Uncertainty of measurement due to resolution is a result of rounding errors. For many digital instruments the readout resolution is many times smaller than the actual instrument uncertainty. In such cases rounding errors due the instrument resolution are insignificant.
For more traditional instruments resolution is often a significant source of uncertainty. The maximum possible error due to rounding is half of the resolution. For example when measuring with a ruler which has a resolution of 1 mm the rounding error will be +/- 0.5 mm which has a rectangular distribution. Converting a tolerance with a rectangular distribution into a standard uncertainty is covered later.
Temperature variations effect measurements in a number of ways:-
- Thermal expansion of the object being measured and of the instrument used to measure it
- For interferometric measurements changes in the refractive index
- For optical measurements which depend on light following a straight line path temperature gradients will cause refraction leading to bending of the light and therefore distortions
Any errors in the reference standard used to calibrate a measurement instrument are transferred during calibration. Instruments therefore inherit uncertainty from their calibration standard. The actual process of calibration is also not perfectly repeatable; therefore additional uncertainty is introduced through the calibration process.
If calibration has been carried out by an accredited calibration lab then an uncertainty will be given on the calibration certificate. This is not the uncertainty for measurements made using the instrument; it is simply the component of uncertainty due to calibration. This point is often overlooked.
When carrying out a calibration a complete uncertainty evaluation must be carried out for the calibration process. The combined uncertainty for the calibration then becomes a component of uncertainty for measurements taken using the instrument.
Combining individual sources of Uncertainty of Measurement
Once the individual sources for the uncertainty of a measurement have been identified and quantified a combined uncertainty should be calculated. This is the actual uncertainty of measurement for the process being considered.
As an introduction to the process of combining uncertainty we will first assume that all sources are normally distributed. Considering the measurement of a bolt, let’s assume that there are just two sources of uncertainty, the thermal expansion of the bolt and the uncertainty of the calliper measurement itself. The measurement result (y) will therefore be given by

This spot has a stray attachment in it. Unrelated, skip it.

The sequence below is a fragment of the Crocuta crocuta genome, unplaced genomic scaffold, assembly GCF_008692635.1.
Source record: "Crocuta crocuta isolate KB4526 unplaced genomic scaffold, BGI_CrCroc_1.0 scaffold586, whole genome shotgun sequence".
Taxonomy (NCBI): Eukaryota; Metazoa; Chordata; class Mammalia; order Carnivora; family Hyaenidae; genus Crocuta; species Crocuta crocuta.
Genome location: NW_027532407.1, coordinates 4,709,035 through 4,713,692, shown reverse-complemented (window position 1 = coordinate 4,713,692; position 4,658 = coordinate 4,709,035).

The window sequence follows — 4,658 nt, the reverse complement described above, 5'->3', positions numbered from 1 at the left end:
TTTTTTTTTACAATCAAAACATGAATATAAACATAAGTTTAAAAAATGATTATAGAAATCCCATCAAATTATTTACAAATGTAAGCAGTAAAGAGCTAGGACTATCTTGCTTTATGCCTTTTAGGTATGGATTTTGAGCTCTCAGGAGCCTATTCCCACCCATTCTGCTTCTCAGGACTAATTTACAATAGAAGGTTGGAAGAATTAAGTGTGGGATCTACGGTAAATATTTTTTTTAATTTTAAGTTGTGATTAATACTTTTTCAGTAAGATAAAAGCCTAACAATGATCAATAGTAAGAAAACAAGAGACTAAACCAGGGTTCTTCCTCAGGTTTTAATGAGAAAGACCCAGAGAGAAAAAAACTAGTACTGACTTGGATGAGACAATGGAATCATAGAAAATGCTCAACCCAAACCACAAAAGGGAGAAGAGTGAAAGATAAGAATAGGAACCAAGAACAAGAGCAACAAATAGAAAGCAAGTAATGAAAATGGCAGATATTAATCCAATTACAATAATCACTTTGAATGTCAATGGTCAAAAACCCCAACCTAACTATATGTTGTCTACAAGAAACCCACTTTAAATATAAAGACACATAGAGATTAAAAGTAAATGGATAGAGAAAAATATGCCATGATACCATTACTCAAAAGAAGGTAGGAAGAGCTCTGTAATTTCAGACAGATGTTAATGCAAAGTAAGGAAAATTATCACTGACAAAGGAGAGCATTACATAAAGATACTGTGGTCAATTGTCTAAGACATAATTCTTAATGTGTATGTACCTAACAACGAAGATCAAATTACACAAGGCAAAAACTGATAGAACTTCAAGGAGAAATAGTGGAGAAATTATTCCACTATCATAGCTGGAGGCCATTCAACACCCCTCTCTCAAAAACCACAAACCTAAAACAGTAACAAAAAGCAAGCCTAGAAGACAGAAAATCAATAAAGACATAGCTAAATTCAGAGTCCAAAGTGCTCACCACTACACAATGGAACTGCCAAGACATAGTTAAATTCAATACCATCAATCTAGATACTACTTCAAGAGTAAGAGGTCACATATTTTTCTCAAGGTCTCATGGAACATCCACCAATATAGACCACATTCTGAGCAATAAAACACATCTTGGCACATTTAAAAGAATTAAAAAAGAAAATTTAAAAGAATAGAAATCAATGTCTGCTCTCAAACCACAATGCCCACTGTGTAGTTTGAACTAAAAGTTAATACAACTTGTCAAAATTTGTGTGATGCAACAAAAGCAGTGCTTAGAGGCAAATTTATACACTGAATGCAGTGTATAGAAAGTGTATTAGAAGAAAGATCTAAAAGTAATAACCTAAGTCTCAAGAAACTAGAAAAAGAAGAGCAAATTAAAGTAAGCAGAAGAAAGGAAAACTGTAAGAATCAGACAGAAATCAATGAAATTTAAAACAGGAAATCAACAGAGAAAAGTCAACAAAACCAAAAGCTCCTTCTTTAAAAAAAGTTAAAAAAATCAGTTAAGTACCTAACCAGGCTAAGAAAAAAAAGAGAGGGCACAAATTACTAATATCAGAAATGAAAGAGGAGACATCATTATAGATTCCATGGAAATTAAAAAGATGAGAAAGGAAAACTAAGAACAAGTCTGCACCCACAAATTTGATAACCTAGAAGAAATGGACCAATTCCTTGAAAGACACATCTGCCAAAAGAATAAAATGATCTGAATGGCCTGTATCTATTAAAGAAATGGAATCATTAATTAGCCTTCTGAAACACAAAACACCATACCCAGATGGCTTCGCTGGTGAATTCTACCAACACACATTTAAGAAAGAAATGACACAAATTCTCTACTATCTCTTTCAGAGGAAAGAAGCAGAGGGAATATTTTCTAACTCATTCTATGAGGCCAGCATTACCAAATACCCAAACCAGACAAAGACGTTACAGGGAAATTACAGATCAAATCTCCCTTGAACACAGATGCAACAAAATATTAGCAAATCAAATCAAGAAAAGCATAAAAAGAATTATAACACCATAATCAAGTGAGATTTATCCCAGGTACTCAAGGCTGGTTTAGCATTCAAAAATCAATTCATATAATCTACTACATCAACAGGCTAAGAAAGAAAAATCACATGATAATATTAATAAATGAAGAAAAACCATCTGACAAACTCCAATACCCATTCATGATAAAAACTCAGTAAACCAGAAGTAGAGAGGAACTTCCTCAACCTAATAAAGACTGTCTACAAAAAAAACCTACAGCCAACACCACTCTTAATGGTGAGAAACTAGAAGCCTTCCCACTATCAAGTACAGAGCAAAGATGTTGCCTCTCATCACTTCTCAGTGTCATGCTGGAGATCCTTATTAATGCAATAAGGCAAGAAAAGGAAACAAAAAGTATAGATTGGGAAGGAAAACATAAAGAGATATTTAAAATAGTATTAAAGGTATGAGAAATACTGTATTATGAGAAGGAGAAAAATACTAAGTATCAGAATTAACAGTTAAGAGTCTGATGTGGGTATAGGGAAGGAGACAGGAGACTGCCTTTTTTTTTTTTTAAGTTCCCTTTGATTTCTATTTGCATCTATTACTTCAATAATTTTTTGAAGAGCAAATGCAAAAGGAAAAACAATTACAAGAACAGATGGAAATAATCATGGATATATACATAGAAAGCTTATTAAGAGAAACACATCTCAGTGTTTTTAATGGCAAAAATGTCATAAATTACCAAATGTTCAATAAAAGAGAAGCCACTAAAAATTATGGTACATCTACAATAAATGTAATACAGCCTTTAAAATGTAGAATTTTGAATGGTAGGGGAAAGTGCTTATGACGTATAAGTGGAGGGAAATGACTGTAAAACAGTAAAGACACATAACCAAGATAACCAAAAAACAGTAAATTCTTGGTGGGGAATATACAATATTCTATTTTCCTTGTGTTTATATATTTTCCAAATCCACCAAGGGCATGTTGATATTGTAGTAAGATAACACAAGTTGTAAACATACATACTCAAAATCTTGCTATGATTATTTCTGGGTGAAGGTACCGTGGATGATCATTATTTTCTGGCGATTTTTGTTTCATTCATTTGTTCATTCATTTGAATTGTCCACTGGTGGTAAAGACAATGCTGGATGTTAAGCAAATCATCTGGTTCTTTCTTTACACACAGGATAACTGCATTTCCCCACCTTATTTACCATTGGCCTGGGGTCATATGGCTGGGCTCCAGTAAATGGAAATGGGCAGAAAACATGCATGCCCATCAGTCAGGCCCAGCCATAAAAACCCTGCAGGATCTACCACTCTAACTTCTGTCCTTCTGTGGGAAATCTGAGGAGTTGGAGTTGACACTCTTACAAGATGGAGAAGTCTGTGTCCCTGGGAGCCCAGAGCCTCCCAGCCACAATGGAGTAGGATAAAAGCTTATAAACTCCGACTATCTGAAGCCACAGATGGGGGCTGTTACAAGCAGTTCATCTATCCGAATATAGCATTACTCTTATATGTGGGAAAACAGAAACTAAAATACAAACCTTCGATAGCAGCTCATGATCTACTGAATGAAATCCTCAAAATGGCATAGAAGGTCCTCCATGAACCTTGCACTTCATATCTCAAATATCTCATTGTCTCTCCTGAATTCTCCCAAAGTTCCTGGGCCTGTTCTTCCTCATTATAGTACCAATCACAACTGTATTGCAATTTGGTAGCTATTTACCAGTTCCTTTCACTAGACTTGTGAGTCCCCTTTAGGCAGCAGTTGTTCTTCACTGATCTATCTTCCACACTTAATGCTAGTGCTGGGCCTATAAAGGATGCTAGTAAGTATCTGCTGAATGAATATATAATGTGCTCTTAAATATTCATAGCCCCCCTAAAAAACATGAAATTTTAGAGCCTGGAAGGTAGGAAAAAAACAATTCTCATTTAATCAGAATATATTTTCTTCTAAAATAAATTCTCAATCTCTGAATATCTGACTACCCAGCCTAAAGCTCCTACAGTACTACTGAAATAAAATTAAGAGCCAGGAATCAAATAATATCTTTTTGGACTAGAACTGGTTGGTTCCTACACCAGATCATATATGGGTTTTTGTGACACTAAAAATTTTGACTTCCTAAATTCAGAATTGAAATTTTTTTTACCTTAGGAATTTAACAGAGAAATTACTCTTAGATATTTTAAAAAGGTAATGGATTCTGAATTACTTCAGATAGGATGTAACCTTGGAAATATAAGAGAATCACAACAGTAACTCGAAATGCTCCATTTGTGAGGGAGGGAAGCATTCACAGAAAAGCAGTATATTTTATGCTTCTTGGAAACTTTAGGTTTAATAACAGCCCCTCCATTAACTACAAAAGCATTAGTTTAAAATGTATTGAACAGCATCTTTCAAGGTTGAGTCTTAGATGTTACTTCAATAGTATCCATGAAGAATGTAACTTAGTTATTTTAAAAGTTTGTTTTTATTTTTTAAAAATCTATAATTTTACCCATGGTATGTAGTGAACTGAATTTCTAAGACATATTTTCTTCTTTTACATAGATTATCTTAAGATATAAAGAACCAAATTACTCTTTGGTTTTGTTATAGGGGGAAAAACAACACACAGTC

where x is the true length, ΔxT is the error due to thermal expansion and ΔxC is the error due to the calliper measurement itself.
The error due to each source is not known; each error source has an uncertainty which defines the range of values which we might expect it to take. The probability that both errors will be maximal or minimal at the same time is very small. Therefore to simply add up the uncertainties would be overly pessimistic. Instead the component uncertainties are combined statistically to give a combined uncertainty.
The measurement result is given by y=f(x) where x1, x2 etc are inputs such as the true length and the various errors. Each input has an associated uncertainty u(xi). The combined uncertainty is then given by:-
For simple cases, such as our example of the callipers measuring the bolt, where
y = x1 + x22 … xn
The partial derivatives will all be equal to one so that
Applying this to the example
The true length (X) has no uncertainty, leaving two sources of uncertainty; the uncertainty in the error due to thermal expansion u(ΔxT); and the uncertainty in the error due to the calliper measurement itself u(ΔxC). The combined uncertainty is therefore simply
This information can be used to create a simple uncertainty budget. First the standard uncertainty for each source of uncertainty is estimated.
There is a simple functional relationship where the errors are simply added to the true value to give the measurement result. The combined uncertainty is therefore simply the square root of the sum of each component uncertainty squared (RSS). The combined uncertainty is multiplied by a coverage factor to give the uncertainty at a required confidence level (the expanded uncertainty).
The example on this page was a simplification to introduce the concepts. An example of a proper uncertainty budget is given in the next section.